Let Love Be the Guide — First Week of Elul
Preparing our Hearts and Souls for the New Year 5780 - Part One
Here we are standing at the threshold of the Hebrew month of Elul, which begins this Shabbat. Elul initiates our spiritual preparation for the New Year. It is time of reflection, realignment and visioning. Tradition teaches that during Elul the Infinite appears to us as the Beloved, calling us to return home to ourselves, to each other and to the Mystery of All Life. Know you are loved and valued, the Infinite calls, and let this awareness guide you as you reflect on this past year and let it steady you as you look toward what the New Year could bring.
We come to Elul 2019/5779 after a year filled with blessings and tragedies. It continues to be a time of great challenge for our country and the planet. As I stand on the edge of this month I can feel my heart raging with pain and sadness.
Elul reminds me that the anger and pain I feel arises from what I care about. I experience so much sadness because of all that I love. Turn toward the love that is underneath the pain, Elul calls. It won’t negate the tragedies, it won’t make the sadness disappear, rather it will provide a foundation upon which to stand. Walk in the ways of love, the Mystery calls, even as you weep, let love be the guide.
May Elul 5779 bring us clarity and strength. May it help us return to what is true and essential. May this season guide us into the New Year with dignity and grace. Together, may we walk in the ways of love.
During these next four weeks A Way In will offer teachings and spiritual practices to guide us through Elul and bring us to the shores of the New Year.
Elul Week One:
We begin the journey through Elul by asking ourselves:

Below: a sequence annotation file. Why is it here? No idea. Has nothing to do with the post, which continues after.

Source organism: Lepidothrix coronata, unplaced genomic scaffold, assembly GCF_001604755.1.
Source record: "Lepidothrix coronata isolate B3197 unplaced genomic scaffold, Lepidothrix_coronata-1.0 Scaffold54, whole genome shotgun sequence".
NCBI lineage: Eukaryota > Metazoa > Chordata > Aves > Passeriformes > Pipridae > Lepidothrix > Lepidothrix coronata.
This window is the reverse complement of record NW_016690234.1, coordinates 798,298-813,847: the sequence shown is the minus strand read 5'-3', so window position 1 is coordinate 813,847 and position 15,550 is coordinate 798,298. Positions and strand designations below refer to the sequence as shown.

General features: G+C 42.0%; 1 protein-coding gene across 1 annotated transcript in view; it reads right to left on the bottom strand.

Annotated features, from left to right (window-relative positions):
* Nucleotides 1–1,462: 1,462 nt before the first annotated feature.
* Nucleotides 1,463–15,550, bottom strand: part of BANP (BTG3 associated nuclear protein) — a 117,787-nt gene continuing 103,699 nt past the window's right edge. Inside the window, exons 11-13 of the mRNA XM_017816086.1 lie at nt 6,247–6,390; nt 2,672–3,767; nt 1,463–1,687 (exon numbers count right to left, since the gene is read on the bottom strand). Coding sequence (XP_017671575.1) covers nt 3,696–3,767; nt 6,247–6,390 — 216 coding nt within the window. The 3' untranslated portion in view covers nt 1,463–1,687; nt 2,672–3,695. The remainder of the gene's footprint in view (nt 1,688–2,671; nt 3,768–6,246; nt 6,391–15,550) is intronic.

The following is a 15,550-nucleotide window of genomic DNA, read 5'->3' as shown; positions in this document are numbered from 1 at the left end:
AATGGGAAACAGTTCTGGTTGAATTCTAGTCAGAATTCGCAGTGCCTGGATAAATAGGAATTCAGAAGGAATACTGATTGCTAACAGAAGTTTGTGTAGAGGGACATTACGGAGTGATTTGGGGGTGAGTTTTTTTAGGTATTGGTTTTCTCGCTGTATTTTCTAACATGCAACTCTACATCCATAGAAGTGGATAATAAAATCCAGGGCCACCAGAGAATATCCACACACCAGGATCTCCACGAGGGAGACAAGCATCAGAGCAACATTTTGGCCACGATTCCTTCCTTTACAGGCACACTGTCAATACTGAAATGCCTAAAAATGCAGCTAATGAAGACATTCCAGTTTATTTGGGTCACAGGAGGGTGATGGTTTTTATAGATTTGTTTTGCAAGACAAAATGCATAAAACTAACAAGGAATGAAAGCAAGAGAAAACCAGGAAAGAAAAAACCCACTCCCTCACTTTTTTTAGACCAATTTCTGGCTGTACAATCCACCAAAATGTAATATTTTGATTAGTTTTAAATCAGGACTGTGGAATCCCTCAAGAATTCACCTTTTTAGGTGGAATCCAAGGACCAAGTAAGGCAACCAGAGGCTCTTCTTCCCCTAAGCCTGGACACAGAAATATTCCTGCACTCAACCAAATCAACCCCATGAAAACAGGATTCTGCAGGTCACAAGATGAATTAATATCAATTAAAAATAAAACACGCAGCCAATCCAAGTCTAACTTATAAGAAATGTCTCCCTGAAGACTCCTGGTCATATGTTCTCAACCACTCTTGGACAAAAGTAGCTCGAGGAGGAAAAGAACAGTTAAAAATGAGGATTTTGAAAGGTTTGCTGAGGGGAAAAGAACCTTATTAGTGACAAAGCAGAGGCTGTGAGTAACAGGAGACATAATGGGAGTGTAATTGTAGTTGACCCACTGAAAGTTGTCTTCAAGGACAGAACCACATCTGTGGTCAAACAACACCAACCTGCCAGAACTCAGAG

What do we love and care about?
What is important to us?
What do we value?
Then, with kindness, we reflect on the ways our choices and actions this past year have aligned with these values and in what ways we have lost sight of what we love.
It is so important to explore these questions in ways that do not encourage guilt, shame or harsh judgment. Berating ourselves does not lead us to change. Exploring these questions with compassion will open us to love and gratitude and will help us see where and how we can make choices that will honor what we care about.
During this first week of Elul we take time to explore these questions through writing or quiet reflection. As we do, each time we notice guilt, shame or harsh judgments arise we meet these thoughts by repeating a call from the psalmist:
This I know, the Infinite Mystery is with me. Psalm 56:10
At the close of our reflection we offer gratitude for encounters and experiences of this past year and repeat the psalm verse: This I know, the Infinite Mystery is with me.
During the month of Elul, it is traditional to say Psalm 27 each day. Download a free PDF of the psalm in Hebrew with a translation by Rabbi Yael.
Listen to the recording of this week's Jewish Mindfulness Morning Meditation Sit.
— Rabbi Yael Levy
28 Av 5779